Web Technology

We Still Haven’t Solved Search

Google Search results for "What time is tomorrow's Giants game?"
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Pictured above is what I see when I search “What time is tomorrow’s Giants game?” on Google.

It’s terrible.

Look at the sidebar on the left. What does it say for location? San Jose, CA. And where are the top two results? New York. Nearly 3000 miles away.

The next two hits have the right team (thankfully), but are both from 2010. I had “tomorrow” right there in my query. This is another missed opportunity.

The next two hits are for the wrong city, again, and rounding out what I saw above the fold is telling me tomorrow is March 27th. Disappointing.

The bottom three results (the rest of Google’s first page) were equally unhelpful. Beneath that were some ads promoting the Giants, and even mentioning their schedule, which is completely infuriating; why are the targeted ads more relevant than the search results themselves?

So, next time someone tells you that search is a solved problem, or that nobody will ever be able to beat Google, you can remind them that search is hard, and even the Giantest search engine of them all still has a long way to go.

2 replies on “We Still Haven’t Solved Search”

Isn’t that actually an “interpreting natural language” problem?

After all, it would take you fewer words to writea search that gets you the info you want on the first try (IE, enter meaningful search terms instead of the useless filler words we use when speaking.)

I agree entirely that we don’t have natural language interpretation down (just look at the mess that is Siri, and how disappointing it is in comparison to the ads and to the classic sci-fi speech interpretation, such as that on ST:TNG). And it’s a very difficult problem, too, as grammar “rules” are fast and loose at best.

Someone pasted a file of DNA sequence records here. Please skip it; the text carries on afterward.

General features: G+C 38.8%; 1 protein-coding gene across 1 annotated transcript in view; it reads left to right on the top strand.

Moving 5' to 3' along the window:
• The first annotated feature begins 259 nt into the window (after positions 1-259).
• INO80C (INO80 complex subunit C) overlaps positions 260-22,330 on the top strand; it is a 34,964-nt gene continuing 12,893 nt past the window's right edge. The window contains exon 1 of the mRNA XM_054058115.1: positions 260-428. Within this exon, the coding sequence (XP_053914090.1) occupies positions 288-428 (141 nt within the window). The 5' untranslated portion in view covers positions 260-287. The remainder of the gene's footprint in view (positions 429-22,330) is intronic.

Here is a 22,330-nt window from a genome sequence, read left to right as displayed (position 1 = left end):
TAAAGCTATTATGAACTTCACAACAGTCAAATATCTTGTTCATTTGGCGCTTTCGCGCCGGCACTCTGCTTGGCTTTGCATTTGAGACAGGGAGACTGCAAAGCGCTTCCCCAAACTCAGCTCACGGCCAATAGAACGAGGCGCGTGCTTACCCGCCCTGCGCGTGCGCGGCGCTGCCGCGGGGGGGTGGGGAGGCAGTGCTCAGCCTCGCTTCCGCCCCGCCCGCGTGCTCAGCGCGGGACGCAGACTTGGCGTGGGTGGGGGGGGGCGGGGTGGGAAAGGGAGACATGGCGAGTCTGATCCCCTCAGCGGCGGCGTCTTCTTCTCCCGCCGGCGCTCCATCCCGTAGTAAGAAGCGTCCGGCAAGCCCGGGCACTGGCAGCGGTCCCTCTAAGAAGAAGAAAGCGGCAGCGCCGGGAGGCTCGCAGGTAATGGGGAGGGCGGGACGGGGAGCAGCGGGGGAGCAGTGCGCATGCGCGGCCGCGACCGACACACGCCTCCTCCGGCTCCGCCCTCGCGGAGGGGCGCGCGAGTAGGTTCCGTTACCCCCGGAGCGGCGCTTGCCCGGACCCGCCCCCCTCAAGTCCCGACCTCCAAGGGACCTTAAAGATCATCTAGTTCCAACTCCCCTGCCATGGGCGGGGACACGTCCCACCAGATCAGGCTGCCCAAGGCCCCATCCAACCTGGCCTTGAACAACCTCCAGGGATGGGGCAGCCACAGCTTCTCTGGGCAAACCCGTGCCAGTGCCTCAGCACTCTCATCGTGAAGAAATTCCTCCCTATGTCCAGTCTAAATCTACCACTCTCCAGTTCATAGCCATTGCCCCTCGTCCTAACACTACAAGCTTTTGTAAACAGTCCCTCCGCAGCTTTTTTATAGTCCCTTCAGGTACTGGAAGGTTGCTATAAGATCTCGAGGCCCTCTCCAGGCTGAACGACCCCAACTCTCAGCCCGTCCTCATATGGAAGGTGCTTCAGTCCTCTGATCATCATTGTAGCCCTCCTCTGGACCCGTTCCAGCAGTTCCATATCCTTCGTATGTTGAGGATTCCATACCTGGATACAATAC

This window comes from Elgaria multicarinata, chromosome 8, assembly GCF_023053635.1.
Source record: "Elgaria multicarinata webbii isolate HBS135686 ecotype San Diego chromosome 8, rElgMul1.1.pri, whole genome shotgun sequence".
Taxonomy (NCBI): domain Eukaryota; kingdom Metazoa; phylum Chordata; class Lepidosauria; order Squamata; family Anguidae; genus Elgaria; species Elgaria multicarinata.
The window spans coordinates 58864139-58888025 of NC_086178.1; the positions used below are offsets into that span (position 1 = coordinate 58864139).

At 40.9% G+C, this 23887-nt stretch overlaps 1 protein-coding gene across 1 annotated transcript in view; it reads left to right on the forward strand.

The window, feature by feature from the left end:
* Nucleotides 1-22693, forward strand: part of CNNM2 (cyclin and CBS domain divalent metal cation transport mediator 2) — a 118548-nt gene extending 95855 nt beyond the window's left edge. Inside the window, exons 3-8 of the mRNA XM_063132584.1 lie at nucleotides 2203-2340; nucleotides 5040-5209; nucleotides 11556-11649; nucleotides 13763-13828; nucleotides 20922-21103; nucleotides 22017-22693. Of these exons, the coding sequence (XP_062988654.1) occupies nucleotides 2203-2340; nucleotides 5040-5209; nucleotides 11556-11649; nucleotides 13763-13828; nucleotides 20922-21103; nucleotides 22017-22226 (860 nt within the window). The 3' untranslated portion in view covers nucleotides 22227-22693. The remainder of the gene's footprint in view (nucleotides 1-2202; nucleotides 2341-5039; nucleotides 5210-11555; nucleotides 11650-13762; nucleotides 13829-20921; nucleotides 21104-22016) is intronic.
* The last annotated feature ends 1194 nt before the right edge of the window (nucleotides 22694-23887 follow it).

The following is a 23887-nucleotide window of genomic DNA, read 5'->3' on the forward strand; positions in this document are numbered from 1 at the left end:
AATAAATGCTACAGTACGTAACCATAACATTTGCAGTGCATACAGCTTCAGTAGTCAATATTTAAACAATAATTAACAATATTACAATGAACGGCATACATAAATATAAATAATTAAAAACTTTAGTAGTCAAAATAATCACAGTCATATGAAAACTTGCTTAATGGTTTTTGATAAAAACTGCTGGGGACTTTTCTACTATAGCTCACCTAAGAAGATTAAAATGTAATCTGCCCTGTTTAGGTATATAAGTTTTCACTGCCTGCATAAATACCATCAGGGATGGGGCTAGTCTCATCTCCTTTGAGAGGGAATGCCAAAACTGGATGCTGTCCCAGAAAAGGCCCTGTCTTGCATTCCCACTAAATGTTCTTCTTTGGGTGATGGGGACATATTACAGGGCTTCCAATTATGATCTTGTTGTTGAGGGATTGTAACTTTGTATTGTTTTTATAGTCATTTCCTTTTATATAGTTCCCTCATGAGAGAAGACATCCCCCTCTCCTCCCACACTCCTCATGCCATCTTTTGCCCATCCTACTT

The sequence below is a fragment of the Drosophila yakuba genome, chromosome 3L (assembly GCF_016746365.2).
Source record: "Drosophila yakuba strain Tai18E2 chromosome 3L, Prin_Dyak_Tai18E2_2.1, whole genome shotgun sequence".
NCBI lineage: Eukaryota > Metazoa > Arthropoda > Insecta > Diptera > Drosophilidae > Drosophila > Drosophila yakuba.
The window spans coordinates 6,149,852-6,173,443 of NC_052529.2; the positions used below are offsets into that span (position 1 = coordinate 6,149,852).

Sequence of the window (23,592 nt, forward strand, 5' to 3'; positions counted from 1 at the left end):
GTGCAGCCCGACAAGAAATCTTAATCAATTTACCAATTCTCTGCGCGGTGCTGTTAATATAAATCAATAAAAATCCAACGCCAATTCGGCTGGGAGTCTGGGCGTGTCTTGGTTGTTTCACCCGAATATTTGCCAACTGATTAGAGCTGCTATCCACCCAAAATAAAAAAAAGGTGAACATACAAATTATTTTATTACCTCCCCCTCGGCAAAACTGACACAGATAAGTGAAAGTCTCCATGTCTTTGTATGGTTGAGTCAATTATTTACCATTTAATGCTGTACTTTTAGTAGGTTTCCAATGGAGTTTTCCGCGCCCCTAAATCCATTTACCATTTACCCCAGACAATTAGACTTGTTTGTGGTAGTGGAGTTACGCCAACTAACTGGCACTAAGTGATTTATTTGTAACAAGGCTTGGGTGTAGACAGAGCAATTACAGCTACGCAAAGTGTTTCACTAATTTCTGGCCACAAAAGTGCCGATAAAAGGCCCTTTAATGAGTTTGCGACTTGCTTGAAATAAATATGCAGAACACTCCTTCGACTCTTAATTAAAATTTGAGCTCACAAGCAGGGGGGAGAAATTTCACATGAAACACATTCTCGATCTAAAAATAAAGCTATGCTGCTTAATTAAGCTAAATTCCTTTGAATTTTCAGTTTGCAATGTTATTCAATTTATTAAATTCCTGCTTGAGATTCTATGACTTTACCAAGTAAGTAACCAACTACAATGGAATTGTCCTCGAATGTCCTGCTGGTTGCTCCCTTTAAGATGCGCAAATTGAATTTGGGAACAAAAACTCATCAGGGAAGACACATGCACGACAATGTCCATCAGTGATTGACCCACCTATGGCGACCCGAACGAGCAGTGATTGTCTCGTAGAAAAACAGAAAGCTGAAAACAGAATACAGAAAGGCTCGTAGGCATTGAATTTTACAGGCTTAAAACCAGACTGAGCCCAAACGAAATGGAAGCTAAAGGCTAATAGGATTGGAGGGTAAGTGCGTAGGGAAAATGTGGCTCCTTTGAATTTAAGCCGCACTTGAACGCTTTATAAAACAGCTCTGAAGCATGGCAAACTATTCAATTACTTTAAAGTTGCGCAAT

I’m just not sure saying this is a problem with search per se is accurate. :)

It’s true, this is more of a natural language problem than a search problem. It’s just that Google has been the best at search for so long and it feels like we’re getting the same search results we did 10 years ago.

None of this seems especially difficult. Goole knows my location, and it should be able to guess I’m asking about sports — which is heavily related to location. Why not use that information to affect the results? It’s a stretch, but it’s far from impossible.

The real killer is that the ads were more relevant than the results. Or really, that the ads were relevant, and the results were not. What does this say about Google Search as a service? Making money and providing the best results aren’t the same thing anymore. Which one is a higher priority?

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